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By Catholic Online (NEWS CONSORTIUM)

7/8/2014 (9 months ago)

Catholic Online (www.catholic.org)

If woman wishes to conceive, she simply turns off the device with a remote

Long in gestation, the idea of a computer chip implanted under the skin to regulate fertility is now within throwing distance of becoming an actuality. The idea has been with us since the Nineties, and thanks to a nudge from Microsoft's Bill Gates, such as device could be available by 2018.

An international coalition of governments, companies, philanthropies and nonprofit organizations committed to providing family planning to 120 million more women in the world by 2020.

An international coalition of governments, companies, philanthropies and nonprofit organizations committed to providing family planning to 120 million more women in the world by 2020.

Highlights

By Catholic Online (NEWS CONSORTIUM)

Catholic Online (www.catholic.org)

7/8/2014 (9 months ago)

Published in Health

Keywords: Birth control, MICROchips, remote, under the skin


LOS ANGELES, CA (Catholic Online) - MicroCHIPS, an IT start-up company with links to Massachusetts Institute of Technology, is developing the new contraceptive. The inserted chip can be turned on and off with a remote control if a woman later decides to conceive. 

Professor Robert S. Langer, the David H. Koch Institute Professor at Massachusetts Institute of Technology along with his colleagues Michael Cima and John Santini, developed the microchip technology that could release controlled amounts of chemicals in the 1990s.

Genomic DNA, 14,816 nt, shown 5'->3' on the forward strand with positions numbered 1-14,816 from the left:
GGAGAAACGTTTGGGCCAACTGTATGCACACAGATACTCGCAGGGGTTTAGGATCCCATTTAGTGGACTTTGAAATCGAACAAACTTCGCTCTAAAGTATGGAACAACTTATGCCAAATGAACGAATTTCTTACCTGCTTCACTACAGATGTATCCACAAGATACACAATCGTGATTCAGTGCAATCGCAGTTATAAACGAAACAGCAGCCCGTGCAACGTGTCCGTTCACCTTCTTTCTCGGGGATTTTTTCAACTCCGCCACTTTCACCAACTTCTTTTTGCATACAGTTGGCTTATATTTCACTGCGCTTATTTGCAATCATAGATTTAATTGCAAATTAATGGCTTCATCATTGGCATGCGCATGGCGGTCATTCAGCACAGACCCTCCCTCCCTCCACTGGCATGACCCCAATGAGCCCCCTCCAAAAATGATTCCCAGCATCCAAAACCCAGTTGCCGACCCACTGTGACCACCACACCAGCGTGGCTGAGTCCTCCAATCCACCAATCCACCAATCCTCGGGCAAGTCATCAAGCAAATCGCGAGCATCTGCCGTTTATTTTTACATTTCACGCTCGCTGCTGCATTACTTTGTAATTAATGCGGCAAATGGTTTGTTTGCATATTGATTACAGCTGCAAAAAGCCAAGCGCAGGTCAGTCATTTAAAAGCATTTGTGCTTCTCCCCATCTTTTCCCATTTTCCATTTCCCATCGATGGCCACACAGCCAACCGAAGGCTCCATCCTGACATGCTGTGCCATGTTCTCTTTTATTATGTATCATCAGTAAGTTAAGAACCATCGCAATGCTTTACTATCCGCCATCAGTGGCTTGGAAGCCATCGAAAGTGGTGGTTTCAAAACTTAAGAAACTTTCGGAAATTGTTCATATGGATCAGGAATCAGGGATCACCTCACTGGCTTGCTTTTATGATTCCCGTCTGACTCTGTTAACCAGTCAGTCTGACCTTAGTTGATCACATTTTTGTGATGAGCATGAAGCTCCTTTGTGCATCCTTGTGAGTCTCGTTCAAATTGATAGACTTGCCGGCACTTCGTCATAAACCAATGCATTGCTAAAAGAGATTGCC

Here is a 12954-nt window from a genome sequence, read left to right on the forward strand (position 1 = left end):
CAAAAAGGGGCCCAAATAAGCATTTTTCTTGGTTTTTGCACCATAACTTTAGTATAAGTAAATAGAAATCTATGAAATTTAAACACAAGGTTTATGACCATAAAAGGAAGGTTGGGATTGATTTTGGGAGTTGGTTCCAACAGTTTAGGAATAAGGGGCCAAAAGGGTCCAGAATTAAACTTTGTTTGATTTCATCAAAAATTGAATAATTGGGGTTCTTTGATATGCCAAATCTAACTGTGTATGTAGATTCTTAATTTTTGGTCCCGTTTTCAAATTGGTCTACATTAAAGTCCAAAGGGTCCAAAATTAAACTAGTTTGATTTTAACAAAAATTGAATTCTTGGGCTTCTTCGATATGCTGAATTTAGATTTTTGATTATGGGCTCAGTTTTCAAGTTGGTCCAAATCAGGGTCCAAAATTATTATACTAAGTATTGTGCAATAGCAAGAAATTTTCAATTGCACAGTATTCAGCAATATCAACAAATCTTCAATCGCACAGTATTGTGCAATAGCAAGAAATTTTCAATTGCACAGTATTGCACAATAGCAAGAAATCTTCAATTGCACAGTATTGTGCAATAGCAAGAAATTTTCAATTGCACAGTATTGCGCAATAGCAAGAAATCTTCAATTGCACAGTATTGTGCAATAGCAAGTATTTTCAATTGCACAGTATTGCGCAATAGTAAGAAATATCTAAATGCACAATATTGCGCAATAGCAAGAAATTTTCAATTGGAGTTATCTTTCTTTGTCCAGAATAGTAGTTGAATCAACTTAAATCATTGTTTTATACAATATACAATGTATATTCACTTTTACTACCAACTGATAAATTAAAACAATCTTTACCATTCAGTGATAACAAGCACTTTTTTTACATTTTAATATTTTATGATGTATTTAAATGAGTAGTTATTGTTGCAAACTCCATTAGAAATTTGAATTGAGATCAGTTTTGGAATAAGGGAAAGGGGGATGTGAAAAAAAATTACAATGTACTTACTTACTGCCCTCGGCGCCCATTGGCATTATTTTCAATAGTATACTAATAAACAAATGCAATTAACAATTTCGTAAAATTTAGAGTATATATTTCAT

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Langer's MIT lab received a visit from Bill Gates in 2012. Gates asked Langer whether it would be feasible to create a new method of birth control that a woman could turn on and off which she could use over a period of several years.

Langer proposed that his controlled release microchip might offer a solution. The company then developed a device measuring just 20 x 20 x 7 millimeters, designed to be implanted under the skin of the buttocks, abdomen or upper arm.

An international coalition of governments, companies, philanthropies and nonprofit organizations committed to providing family planning to 120 million more women in the world by 2020.

Containing tiny reservoirs of the hormone levonorgestrel, already used in some contraceptives, the chip dispenses levonorgestrel daily, and can hold enough of the hormone to do this for up to 16 years.

When a woman wishes to conceive, she simply turns off the device with a remote. The chip would not need to be removed from the woman until 16 years of use have elapsed. Current hormonal birth control implants last a maximum of 5 years.

According to MicroCHIPS president Robert Farra, "the idea of using a thin membrane like an electric fuse was the most challenging and the most creative problem we had to solve."

Farra also suggested "the ability to turn the device on and off provides a certain convenience factor for those who are planning their family."

Although some critics of the device are worried about the potential for the microchip to be "hacked," Farra claims that the communication between the remote and implant "has to occur at skin contact level distance," so "someone across the room cannot reprogram your implant." 

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